On a separate (but somewhat related) note, let’s make it okay to struggle . . . even okay to fail in our struggles . . . because we learn perseverance in the struggle. We also learn how to do things differently and better. What? Sounding the word out didn’t work? That’s okay – that means we try a different strategy!

Here are a few great quotes to hang in the classroom to remind us – and our students – that it’s okay to struggle and fail and learn from what didn’t work and keep trying a new strategy until something does work! The key for students is to keep trying . . . and the key for teachers is to keep giving students a toolbox of strategies to keep trying!

Happy Teaching!

Literary Sherri is Coming Out of the Deep Freeze!

’Tis the season . . . cold and flu season, that is! The holly jolly days are over, the bills have arrived, the temperatures have dropped well below freezing, and all manner of colds, flus, and viruses are making their rounds. January is the month we’d all like to crawl back under warm covers for a long winter’s nap . . . which also makes it the perfect month to pull a great resource out of the deep freeze and add some sizzle to our lessons! 180 Review Games and Brain Breaks can help: 

This is one of those go-to resources when you have 5 minutes to fill or 20 minutes to review! Review academic content, take a quick brain break, get students moving, do a quick informal assessment, and energize your lessons with the games and activities on these 74 task cards!

For example, you could play "Pass the Chicken":
Students stand about an arm’s length apart in a circle, with one person standing in the center.

Give the person in the center a task (each student can receive a new category). Their goal is to respond to the task before the students in the circle pass a rubber chicken (or beach ball, beanbag, or other soft object) around the circle three times.
Repeat until each student has been in the circle.

Name 10 vegetables found in a salad              
Name 10 team sports
Name 10 words containing the word “sun”   
Name 10 countries
Name 10 ice cream flavors                               
Name 10 Greek gods
Name 10 nouns
Name 10 multiples of 8

Over 100 variations gives you more than 180 games . . . plenty of games and activities to add some sizzle in January and every other day of the school year!

Thanks to ELA Buffet and Desktop Learning Adventures for hosting this Secondary Smorgasbord! Look below for other fabulous resources that secondary sellers are bringing out of the deep freeze!

Writing Prompts: 15 Super Reasons Every Teacher Should Be Using This Super-Strategy!

I start every ELA class with a short writing prompt that students complete for bell work while I care for housekeeping items, such attendance, lunch orders, checking homework, skimming notes from parents, etc. (I have a few minutes to check in with students while they are actively engaged in a productive learning activity. It's a win-win!)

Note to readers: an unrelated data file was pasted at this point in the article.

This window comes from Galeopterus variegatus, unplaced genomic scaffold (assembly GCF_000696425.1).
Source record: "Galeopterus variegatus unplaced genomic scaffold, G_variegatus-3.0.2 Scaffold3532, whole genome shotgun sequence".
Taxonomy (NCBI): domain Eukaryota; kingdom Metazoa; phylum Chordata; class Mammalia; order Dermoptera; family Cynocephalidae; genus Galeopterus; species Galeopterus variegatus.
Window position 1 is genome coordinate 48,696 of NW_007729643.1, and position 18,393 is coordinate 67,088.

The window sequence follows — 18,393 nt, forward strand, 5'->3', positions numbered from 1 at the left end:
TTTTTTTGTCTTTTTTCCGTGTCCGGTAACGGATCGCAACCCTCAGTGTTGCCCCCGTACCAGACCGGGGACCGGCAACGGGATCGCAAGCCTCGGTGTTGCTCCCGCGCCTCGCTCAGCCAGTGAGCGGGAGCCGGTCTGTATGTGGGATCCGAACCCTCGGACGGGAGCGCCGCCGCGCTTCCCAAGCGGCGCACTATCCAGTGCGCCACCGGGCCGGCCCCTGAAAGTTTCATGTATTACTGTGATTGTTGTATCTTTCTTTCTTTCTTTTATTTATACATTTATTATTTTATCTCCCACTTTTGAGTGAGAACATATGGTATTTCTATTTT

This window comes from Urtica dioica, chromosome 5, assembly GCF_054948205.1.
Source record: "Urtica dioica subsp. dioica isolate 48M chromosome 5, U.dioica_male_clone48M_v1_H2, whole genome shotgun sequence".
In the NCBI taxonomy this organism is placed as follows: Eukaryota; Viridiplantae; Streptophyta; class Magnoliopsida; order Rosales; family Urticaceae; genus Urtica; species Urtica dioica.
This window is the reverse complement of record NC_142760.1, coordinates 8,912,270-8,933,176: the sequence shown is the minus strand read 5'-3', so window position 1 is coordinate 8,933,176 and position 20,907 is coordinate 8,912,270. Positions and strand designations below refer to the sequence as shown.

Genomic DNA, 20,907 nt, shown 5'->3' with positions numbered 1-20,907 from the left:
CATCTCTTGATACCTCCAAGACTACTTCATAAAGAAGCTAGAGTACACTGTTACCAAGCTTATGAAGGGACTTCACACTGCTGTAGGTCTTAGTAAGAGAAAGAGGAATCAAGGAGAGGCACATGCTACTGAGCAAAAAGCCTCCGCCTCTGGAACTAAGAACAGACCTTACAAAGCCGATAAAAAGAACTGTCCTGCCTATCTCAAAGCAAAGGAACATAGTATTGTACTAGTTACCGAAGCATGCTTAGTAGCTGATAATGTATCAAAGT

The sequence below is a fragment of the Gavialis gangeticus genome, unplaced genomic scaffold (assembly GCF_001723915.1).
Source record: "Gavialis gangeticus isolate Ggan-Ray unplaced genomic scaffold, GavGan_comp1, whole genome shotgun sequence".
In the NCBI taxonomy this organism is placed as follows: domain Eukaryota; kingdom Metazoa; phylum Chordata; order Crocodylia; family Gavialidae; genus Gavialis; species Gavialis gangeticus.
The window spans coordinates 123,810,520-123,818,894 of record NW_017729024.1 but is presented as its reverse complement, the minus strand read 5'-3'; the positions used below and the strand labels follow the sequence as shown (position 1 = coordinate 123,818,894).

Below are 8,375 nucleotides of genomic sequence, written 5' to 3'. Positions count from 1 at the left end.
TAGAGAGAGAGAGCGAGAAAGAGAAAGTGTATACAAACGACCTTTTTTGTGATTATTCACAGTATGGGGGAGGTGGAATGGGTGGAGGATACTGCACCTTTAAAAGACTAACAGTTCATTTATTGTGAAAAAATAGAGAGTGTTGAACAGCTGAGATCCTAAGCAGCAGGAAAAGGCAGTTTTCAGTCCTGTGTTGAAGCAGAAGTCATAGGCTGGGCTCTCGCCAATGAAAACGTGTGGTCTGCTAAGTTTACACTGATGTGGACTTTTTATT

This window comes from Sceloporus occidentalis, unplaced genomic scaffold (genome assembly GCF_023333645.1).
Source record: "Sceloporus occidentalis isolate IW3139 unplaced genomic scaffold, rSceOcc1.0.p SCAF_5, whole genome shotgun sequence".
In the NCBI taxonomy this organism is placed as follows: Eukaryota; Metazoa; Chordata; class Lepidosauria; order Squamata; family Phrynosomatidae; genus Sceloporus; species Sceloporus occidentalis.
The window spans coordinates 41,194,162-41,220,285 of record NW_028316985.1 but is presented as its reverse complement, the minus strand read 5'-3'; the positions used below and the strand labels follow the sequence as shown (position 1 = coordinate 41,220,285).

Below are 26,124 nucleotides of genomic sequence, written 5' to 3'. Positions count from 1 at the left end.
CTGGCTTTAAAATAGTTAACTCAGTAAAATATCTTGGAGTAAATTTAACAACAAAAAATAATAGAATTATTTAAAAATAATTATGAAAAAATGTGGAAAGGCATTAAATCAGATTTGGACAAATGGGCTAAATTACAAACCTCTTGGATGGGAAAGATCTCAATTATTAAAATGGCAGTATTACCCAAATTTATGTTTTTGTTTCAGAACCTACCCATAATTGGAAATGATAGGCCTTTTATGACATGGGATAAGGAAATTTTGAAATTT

In my class, we call this a Quick Write. Quick Writes are a super-strategy used to develop writing fluency, build the habit of reflection into learning, and informally assess student thinking! Here's a few other reasons Quick Writes should be used in every class every day (a literacy teacher's dream!):

Quick Writes:
-Help students become fluent, organized, confident, skilled  thinkers and writers!
-Activate prior knowledge
-Help students make personal connections
-Promote reflection
-Foster critical thinking
-Prepare students for discussion
-Increase background knowledge and broaden worldview (when shared)
-Reinforce vocabulary and language development
-Informally assess student knowledge about a given topic
-Increase engagement in Think-Pair-Share activities
-Help students brainstorm their thoughts
-I frequently tell my students that the most important ideas are often the most difficult to articulate. I Especially love Quick -Writes because they help students learn to articulate their thoughts in a safe environment, knowing the content of their writing is not going to be criticized! (See why I call this a Super-Strategy?!?)

Here's how I use Quick Writes:
  • When students enter my classroom, the Writing Task Card of the day is displayed on a Whiteboard. Students go directly to their seats, open their writing journals, choose one of the prompts, and start writing. (I always have instrumental music playing in the background. The students think I'm just plain awesome -- or plain corny, depending on the music genre of the day -- they don't realize I'm just using the music to help them focus and concentrate!)
  • I provide two to three prompts each day so students always have a choice, which is developmentally appropriate for tweens and teens and results in more pencils-to-the-paper and less "I can't think of anything to write!"